de Brye Chardonnay expresses the qualities and age-worthy style of this unique estate.” The Hanzell Estate
Chardonnay also underwent a rigorous evaluation and blending process such that only select barrels were
included in the final blend.
The 2012 vintage offered an ideal spring with warm sunny days interspersed with well-timed rains. Set
resulted in dense, full clusters. The summer was noteworthy in that it lacked the typical heat waves. Still,
several thinning passes were required to maintain the balanced low yields that are preferred. Harvest began
for the Hanzell “Sebella” Chardonnay on August 27 in the Zellerback Vineyard with the Robert Young and Old
Wente clones, and concluded on September 11 with the Hanzell clone from the Ramos Vineyard.
2012 Hanzell “Sebella” Sonoma Valley Chardonnay
13.5% alc., pH 3.20, TA
0.72, 3,564 cases, $36. Sourced from younger estate vines. Bottled April 2-10,
2013. 100% stainless steel fermented with no malolactic fermentation. Finished
and aged for 3 to 6 months in 1 to 4-year-old French oak barrels.
yellow color and clear in the glass. An array of aromas leap out of the glass, including white peach, lemon zest, fresh cut apple, and a hint of just-baked croissant. The nose
never wavers over a one hour period in the glass. Fruit is front and center with
flavors of white grapefruit, green apple and lemon. Slightly steely, yet soft and
smooth, ending with a good snap of acidity. Very satisfying and friendly for early
2011 Hanzell Sonoma Valley Chardonnay
14.5% alc., pH 3.30, TA 0.68, 1,782 cases, $75. Bottled April
22-25, 2013. Heritage clones, rigorous pruning. Aged 18 months total with 12 months in 33% new French oak
Moderately light golden yellow color and clear in the glass. Lovely aromas of lemon curd, honey,
buttery brioche, hazelnut and ocean breeze. Attention-grabbing intensity on the mid palate with energetic
flavors of lemon, apple and spice, finishing with power, focus and razor sharp, palate cleansing acidity.
The wine offers impressive harmony that bodes well for longevity.
2011 Hanzell de Brye Vineyard Sonoma Valley Chardonnay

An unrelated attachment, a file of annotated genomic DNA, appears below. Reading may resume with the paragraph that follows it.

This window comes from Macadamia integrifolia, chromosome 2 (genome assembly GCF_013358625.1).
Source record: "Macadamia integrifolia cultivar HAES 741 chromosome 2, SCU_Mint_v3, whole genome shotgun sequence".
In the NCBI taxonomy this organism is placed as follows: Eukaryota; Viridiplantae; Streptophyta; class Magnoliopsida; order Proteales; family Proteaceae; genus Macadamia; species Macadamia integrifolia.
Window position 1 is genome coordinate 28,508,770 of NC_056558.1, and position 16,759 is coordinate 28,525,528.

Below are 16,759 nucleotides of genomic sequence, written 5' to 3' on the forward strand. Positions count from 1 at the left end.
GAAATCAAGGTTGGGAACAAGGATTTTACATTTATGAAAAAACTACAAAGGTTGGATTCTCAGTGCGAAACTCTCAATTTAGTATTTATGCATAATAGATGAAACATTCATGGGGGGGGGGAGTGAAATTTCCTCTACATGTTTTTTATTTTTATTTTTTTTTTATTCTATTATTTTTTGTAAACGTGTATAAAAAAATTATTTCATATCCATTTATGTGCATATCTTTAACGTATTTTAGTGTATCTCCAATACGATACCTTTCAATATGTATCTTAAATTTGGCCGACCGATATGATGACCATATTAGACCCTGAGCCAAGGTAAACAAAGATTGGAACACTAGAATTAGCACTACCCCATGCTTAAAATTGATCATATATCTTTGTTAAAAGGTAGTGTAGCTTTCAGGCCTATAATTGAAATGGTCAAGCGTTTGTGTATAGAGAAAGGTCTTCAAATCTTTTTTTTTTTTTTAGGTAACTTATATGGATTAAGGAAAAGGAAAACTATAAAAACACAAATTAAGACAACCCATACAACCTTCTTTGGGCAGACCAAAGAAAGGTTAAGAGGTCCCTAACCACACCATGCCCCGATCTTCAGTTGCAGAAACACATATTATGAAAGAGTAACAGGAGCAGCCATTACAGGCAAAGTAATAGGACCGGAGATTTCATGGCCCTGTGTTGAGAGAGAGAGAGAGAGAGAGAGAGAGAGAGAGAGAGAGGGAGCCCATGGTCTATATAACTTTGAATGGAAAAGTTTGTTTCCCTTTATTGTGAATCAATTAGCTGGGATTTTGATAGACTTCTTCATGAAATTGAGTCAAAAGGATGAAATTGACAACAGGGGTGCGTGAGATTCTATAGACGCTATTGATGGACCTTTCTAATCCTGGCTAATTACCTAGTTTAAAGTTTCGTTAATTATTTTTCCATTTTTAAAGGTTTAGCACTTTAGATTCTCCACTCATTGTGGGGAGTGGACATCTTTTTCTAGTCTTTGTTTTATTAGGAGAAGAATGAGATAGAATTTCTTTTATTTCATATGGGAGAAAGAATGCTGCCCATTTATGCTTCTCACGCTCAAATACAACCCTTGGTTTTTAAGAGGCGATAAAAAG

alc., pH 3.30, TA 0.69, 152 cases, $78. Bottled April 25, 2013.
Inaugural release. From a vineyard planted in 1976. St. George
rootstock and Hanzell clone selection massale from the original
Ambassador’s 1953 Vineyard. Aged 18 months total with 12 months in
33% new French oak barrels.
Moderate golden yellow color and clear
in the glass. Reserved, but complex nose, offering aromas of lemon,
grilled pineapple, baked apple and hazelnut. Very creamy and
harmonious on the palate with the lemon and apple fruits draping the structure
such that the wine feels sleek. More body and fullness than the estate bottling
with added power on the finish. Remarkably silky on the finish as well, literally slipping off the back of the palate. Still superb when tasted from a previously
opened and re-corked bottle two days later. This wine is still young and will benefit from a few years of
cellaring to reach its apogee.
Hanzell wines are available for purchase by guests visiting the new Hanzell Vineyard’s website at
www.hanzell.com. The Collector Program guarantees an allocation of Hanzell Vineyards Estate Pinot Noir and
Chardonnay and the Ambassador’s Circle Exclusive and Private Collector levels provide access to the
Ambassador’s 1953 Vineyard releases, the Hanzell wine library annual offering and the holiday magnum
offering. Future Estate Single Vineyard wines include a 2011 Ambassador’s 1953 Vineyard Chardonnay and
single vineyard wines from Ramos Vineyard and Day Vineyard. Visitors are received by appointment only.
Two levels of visits are offered, both of which include a guided vineyard tour and seated tastings. The winery
should be on every pinotphile’s bucket list of iconic wineries to visit.